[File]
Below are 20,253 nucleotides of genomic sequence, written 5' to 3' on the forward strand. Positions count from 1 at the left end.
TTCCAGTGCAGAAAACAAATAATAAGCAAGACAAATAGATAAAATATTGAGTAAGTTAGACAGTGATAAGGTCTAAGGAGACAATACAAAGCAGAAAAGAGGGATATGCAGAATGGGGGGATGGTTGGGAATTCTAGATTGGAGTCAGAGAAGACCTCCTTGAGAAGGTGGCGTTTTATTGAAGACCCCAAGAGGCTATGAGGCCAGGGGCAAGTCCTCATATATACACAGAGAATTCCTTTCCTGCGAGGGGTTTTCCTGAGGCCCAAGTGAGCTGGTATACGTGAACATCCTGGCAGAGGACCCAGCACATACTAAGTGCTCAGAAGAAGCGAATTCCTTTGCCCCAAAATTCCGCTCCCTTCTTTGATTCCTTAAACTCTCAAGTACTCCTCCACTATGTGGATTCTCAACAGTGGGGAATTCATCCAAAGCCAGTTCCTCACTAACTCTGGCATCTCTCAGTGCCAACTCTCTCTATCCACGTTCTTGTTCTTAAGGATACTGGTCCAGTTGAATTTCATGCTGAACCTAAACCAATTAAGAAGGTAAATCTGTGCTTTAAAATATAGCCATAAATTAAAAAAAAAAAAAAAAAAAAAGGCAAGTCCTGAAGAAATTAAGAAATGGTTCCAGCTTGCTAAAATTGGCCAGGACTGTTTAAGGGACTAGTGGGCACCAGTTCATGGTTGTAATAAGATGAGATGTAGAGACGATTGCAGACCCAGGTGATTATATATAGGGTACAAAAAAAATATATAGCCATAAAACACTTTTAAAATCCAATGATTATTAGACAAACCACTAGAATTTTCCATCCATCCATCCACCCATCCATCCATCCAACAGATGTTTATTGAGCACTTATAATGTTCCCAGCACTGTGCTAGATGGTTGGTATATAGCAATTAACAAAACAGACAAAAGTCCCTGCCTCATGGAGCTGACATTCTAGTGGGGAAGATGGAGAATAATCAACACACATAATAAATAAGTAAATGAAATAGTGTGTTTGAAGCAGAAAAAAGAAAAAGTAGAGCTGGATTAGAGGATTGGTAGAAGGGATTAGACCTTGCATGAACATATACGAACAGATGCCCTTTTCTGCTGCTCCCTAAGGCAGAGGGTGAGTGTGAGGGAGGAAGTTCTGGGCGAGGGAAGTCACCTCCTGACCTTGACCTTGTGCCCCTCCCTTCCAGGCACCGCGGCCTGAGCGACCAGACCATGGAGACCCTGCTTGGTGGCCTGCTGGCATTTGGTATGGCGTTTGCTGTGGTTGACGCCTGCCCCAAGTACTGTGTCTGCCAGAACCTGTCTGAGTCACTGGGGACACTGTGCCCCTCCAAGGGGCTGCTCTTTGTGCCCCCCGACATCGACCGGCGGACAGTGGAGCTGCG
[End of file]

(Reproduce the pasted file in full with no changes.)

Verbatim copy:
Below are 20,253 nucleotides of genomic sequence, written 5' to 3' on the forward strand. Positions count from 1 at the left end.
TTCCAGTGCAGAAAACAAATAATAAGCAAGACAAATAGATAAAATATTGAGTAAGTTAGACAGTGATAAGGTCTAAGGAGACAATACAAAGCAGAAAAGAGGGATATGCAGAATGGGGGGATGGTTGGGAATTCTAGATTGGAGTCAGAGAAGACCTCCTTGAGAAGGTGGCGTTTTATTGAAGACCCCAAGAGGCTATGAGGCCAGGGGCAAGTCCTCATATATACACAGAGAATTCCTTTCCTGCGAGGGGTTTTCCTGAGGCCCAAGTGAGCTGGTATACGTGAACATCCTGGCAGAGGACCCAGCACATACTAAGTGCTCAGAAGAAGCGAATTCCTTTGCCCCAAAATTCCGCTCCCTTCTTTGATTCCTTAAACTCTCAAGTACTCCTCCACTATGTGGATTCTCAACAGTGGGGAATTCATCCAAAGCCAGTTCCTCACTAACTCTGGCATCTCTCAGTGCCAACTCTCTCTATCCACGTTCTTGTTCTTAAGGATACTGGTCCAGTTGAATTTCATGCTGAACCTAAACCAATTAAGAAGGTAAATCTGTGCTTTAAAATATAGCCATAAATTAAAAAAAAAAAAAAAAAAAAAGGCAAGTCCTGAAGAAATTAAGAAATGGTTCCAGCTTGCTAAAATTGGCCAGGACTGTTTAAGGGACTAGTGGGCACCAGTTCATGGTTGTAATAAGATGAGATGTAGAGACGATTGCAGACCCAGGTGATTATATATAGGGTACAAAAAAAATATATAGCCATAAAACACTTTTAAAATCCAATGATTATTAGACAAACCACTAGAATTTTCCATCCATCCATCCACCCATCCATCCATCCAACAGATGTTTATTGAGCACTTATAATGTTCCCAGCACTGTGCTAGATGGTTGGTATATAGCAATTAACAAAACAGACAAAAGTCCCTGCCTCATGGAGCTGACATTCTAGTGGGGAAGATGGAGAATAATCAACACACATAATAAATAAGTAAATGAAATAGTGTGTTTGAAGCAGAAAAAAGAAAAAGTAGAGCTGGATTAGAGGATTGGTAGAAGGGATTAGACCTTGCATGAACATATACGAACAGATGCCCTTTTCTGCTGCTCCCTAAGGCAGAGGGTGAGTGTGAGGGAGGAAGTTCTGGGCGAGGGAAGTCACCTCCTGACCTTGACCTTGTGCCCCTCCCTTCCAGGCACCGCGGCCTGAGCGACCAGACCATGGAGACCCTGCTTGGTGGCCTGCTGGCATTTGGTATGGCGTTTGCTGTGGTTGACGCCTGCCCCAAGTACTGTGTCTGCCAGAACCTGTCTGAGTCACTGGGGACACTGTGCCCCTCCAAGGGGCTGCTCTTTGTGCCCCCCGACATCGACCGGCGGACAGTGGAGCTGCG